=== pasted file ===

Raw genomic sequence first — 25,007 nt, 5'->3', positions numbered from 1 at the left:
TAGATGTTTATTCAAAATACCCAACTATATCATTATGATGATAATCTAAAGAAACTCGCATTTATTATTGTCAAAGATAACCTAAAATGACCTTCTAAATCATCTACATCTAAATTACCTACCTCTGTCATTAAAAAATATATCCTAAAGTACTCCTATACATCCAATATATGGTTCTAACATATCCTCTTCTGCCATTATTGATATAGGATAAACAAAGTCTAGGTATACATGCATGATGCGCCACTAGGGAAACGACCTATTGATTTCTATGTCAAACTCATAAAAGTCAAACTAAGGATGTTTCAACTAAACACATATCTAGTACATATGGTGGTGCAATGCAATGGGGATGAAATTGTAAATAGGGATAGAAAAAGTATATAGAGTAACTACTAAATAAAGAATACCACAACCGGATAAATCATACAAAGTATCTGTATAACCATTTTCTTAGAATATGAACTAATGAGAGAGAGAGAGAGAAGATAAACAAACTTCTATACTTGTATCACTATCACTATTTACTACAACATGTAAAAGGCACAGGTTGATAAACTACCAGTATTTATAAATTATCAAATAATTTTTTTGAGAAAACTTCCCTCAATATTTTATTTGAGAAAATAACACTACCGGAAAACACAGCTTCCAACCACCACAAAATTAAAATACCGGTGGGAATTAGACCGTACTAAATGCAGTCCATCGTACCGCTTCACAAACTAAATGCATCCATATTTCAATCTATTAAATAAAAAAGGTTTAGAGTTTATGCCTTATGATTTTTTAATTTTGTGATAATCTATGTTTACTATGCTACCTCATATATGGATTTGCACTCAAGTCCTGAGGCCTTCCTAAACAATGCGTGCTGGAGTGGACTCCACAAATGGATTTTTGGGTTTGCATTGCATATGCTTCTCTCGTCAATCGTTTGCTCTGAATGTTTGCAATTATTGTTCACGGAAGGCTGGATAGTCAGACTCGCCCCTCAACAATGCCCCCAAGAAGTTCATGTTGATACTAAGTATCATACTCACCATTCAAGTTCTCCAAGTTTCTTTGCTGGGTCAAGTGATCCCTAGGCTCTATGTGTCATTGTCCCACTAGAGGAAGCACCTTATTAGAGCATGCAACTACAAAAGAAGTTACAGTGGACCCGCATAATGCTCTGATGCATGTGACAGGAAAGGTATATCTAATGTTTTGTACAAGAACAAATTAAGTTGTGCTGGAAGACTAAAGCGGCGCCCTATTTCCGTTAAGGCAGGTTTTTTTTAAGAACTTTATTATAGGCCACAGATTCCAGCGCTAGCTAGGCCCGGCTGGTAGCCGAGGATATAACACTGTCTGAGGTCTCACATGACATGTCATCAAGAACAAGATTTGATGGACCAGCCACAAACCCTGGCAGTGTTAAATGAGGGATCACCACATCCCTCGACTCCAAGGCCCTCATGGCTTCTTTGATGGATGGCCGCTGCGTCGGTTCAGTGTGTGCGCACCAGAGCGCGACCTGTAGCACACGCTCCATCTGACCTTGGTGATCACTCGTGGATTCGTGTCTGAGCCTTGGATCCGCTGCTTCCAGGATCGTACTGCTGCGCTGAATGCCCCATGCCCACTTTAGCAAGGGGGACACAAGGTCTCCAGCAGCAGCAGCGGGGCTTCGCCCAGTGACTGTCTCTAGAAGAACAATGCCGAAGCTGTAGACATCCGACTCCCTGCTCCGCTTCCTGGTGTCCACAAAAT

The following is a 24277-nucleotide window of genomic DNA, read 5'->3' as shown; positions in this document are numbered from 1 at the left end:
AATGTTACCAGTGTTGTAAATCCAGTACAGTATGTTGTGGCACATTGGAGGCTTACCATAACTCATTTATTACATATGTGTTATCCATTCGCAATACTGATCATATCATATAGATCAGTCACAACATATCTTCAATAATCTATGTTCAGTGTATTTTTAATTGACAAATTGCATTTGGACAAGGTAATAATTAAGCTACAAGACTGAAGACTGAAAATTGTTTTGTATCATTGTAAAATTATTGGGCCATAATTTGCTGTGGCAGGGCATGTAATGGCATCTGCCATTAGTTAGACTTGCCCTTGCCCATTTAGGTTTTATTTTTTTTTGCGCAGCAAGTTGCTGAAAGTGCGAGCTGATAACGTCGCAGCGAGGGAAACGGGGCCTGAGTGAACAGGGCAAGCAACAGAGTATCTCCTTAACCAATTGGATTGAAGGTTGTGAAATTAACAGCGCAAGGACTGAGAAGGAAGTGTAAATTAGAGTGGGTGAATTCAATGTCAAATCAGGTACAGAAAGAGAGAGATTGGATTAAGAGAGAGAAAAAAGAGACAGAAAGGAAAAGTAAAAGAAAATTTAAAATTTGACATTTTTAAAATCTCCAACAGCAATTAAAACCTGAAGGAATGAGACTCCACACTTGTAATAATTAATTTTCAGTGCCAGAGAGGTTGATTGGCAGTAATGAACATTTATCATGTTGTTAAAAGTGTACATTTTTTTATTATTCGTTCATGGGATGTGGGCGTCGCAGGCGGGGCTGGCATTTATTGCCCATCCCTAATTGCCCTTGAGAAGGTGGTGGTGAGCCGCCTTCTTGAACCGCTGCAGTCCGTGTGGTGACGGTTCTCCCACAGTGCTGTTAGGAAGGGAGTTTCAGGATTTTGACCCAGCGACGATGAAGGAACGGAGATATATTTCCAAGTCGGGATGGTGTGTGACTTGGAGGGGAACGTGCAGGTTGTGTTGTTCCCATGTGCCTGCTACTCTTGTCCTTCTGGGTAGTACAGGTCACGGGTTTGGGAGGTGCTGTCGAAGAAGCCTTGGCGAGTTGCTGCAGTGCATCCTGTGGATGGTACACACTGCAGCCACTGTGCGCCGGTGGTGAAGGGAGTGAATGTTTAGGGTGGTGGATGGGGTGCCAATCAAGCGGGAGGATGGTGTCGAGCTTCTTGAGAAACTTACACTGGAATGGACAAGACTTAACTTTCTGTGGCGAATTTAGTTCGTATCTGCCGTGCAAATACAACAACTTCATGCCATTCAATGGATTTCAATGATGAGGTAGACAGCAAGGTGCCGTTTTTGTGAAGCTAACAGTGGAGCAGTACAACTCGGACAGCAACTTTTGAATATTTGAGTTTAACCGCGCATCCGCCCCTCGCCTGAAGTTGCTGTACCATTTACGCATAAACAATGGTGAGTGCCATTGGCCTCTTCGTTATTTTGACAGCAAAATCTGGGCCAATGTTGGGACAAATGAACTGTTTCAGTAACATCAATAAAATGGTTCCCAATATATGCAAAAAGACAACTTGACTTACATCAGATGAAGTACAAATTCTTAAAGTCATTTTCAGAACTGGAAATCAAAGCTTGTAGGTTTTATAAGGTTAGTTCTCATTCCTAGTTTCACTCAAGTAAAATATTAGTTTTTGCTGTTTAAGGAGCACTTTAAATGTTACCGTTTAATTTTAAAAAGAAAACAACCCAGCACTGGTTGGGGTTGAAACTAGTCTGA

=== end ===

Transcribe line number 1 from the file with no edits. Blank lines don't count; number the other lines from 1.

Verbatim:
Raw genomic sequence first — 25,007 nt, 5'->3', positions numbered from 1 at the left: